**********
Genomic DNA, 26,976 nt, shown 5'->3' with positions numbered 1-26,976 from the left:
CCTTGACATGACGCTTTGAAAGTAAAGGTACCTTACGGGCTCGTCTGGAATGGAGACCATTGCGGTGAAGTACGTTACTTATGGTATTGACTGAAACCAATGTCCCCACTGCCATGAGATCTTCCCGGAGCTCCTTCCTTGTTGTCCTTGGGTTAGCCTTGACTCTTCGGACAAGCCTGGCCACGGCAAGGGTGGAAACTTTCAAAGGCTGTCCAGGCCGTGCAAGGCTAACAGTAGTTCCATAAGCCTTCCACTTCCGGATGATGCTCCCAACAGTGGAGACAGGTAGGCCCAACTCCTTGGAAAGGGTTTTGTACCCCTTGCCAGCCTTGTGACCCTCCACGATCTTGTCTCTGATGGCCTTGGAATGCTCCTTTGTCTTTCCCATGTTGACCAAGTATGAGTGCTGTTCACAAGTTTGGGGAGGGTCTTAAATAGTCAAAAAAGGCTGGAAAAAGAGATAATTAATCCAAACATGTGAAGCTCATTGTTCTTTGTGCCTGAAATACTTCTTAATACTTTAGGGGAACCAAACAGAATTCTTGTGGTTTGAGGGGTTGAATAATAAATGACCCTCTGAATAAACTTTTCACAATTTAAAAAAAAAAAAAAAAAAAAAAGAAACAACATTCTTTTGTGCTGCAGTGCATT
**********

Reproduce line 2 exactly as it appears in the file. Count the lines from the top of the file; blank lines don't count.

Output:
CCTTGACATGACGCTTTGAAAGTAAAGGTACCTTACGGGCTCGTCTGGAATGGAGACCATTGCGGTGAAGTACGTTACTTATGGTATTGACTGAAACCAATGTCCCCACTGCCATGAGATCTTCCCGGAGCTCCTTCCTTGTTGTCCTTGGGTTAGCCTTGACTCTTCGGACAAGCCTGGCCACGGCAAGGGTGGAAACTTTCAAAGGCTGTCCAGGCCGTGCAAGGCTAACAGTAGTTCCATAAGCCTTCCACTTCCGGATGATGCTCCCAACAGTGGAGACAGGTAGGCCCAACTCCTTGGAAAGGGTTTTGTACCCCTTGCCAGCCTTGTGACCCTCCACGATCTTGTCTCTGATGGCCTTGGAATGCTCCTTTGTCTTTCCCATGTTGACCAAGTATGAGTGCTGTTCACAAGTTTGGGGAGGGTCTTAAATAGTCAAAAAAGGCTGGAAAAAGAGATAATTAATCCAAACATGTGAAGCTCATTGTTCTTTGTGCCTGAAATACTTCTTAATACTTTAGGGGAACCAAACAGAATTCTTGTGGTTTGAGGGGTTGAATAATAAATGACCCTCTGAATAAACTTTTCACAATTTAAAAAAAAAAAAAAAAAAAAAAGAAACAACATTCTTTTGTGCTGCAGTGCATT